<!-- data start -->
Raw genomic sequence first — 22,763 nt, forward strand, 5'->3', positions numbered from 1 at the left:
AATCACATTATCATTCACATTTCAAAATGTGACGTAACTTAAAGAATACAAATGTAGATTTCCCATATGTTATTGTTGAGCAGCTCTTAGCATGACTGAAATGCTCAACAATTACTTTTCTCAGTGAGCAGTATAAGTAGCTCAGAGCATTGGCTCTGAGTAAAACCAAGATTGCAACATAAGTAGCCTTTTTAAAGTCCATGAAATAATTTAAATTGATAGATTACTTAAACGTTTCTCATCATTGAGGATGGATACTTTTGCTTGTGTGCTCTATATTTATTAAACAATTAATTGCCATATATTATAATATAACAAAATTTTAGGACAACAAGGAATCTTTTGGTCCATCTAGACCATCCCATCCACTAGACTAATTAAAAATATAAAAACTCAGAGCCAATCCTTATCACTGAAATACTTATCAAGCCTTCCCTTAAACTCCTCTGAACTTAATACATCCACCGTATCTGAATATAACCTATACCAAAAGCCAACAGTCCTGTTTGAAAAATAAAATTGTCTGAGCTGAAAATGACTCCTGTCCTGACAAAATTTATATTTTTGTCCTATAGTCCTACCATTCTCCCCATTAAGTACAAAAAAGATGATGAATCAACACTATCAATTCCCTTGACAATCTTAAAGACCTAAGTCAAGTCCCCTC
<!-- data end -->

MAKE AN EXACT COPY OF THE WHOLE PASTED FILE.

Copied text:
Raw genomic sequence first — 22,763 nt, forward strand, 5'->3', positions numbered from 1 at the left:
AATCACATTATCATTCACATTTCAAAATGTGACGTAACTTAAAGAATACAAATGTAGATTTCCCATATGTTATTGTTGAGCAGCTCTTAGCATGACTGAAATGCTCAACAATTACTTTTCTCAGTGAGCAGTATAAGTAGCTCAGAGCATTGGCTCTGAGTAAAACCAAGATTGCAACATAAGTAGCCTTTTTAAAGTCCATGAAATAATTTAAATTGATAGATTACTTAAACGTTTCTCATCATTGAGGATGGATACTTTTGCTTGTGTGCTCTATATTTATTAAACAATTAATTGCCATATATTATAATATAACAAAATTTTAGGACAACAAGGAATCTTTTGGTCCATCTAGACCATCCCATCCACTAGACTAATTAAAAATATAAAAACTCAGAGCCAATCCTTATCACTGAAATACTTATCAAGCCTTCCCTTAAACTCCTCTGAACTTAATACATCCACCGTATCTGAATATAACCTATACCAAAAGCCAACAGTCCTGTTTGAAAAATAAAATTGTCTGAGCTGAAAATGACTCCTGTCCTGACAAAATTTATATTTTTGTCCTATAGTCCTACCATTCTCCCCATTAAGTACAAAAAAGATGATGAATCAACACTATCAATTCCCTTGACAATCTTAAAGACCTAAGTCAAGTCCCCTC